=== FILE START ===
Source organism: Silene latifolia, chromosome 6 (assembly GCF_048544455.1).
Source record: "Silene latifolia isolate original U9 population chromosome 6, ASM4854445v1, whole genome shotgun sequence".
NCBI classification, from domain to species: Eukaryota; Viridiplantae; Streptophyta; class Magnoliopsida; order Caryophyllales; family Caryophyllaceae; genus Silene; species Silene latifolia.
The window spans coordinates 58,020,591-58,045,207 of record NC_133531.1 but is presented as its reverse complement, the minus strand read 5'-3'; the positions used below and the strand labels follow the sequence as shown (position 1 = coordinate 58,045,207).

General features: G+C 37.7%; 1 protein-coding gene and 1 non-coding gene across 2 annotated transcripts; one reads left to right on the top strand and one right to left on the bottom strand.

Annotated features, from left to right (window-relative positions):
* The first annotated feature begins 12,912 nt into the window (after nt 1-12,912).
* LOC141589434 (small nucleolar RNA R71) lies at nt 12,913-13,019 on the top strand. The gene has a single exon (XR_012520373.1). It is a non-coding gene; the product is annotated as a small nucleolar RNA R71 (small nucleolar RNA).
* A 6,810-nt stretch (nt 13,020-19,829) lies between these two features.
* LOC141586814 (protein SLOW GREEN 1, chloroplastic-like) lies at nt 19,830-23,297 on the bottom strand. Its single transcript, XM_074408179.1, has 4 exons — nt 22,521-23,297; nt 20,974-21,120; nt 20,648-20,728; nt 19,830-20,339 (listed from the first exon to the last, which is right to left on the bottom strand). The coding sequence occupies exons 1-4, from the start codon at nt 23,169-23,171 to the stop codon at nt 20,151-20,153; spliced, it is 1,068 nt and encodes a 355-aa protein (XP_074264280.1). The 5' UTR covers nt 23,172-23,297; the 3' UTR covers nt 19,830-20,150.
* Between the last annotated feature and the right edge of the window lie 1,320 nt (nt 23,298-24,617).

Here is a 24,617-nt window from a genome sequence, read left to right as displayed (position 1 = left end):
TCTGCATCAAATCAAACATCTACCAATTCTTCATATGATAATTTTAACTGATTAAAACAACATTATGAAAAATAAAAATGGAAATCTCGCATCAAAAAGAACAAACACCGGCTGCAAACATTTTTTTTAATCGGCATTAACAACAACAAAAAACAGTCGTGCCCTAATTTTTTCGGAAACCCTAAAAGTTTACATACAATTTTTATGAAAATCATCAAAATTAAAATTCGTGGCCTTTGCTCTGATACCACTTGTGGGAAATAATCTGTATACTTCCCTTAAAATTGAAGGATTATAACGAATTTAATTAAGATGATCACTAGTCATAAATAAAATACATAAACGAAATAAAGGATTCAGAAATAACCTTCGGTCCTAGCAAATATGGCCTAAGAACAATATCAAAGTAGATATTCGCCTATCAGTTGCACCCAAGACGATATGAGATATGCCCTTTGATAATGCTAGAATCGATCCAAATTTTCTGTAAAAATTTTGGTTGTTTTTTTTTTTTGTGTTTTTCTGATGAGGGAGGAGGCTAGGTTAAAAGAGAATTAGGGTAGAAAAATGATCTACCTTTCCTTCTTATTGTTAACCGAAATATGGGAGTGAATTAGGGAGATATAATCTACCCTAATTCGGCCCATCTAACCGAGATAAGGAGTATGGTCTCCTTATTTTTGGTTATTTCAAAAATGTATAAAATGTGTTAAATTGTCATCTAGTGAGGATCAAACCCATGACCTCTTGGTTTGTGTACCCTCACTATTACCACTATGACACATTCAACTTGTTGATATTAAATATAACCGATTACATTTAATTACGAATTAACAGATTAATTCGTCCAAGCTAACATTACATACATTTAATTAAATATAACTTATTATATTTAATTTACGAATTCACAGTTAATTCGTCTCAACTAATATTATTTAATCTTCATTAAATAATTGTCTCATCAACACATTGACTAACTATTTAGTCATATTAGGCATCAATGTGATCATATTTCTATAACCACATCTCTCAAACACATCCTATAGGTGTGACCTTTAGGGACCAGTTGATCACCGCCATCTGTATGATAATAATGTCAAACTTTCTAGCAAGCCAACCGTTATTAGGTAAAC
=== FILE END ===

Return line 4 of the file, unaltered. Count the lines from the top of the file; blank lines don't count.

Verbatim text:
The window spans coordinates 58,020,591-58,045,207 of record NC_133531.1 but is presented as its reverse complement, the minus strand read 5'-3'; the positions used below and the strand labels follow the sequence as shown (position 1 = coordinate 58,045,207).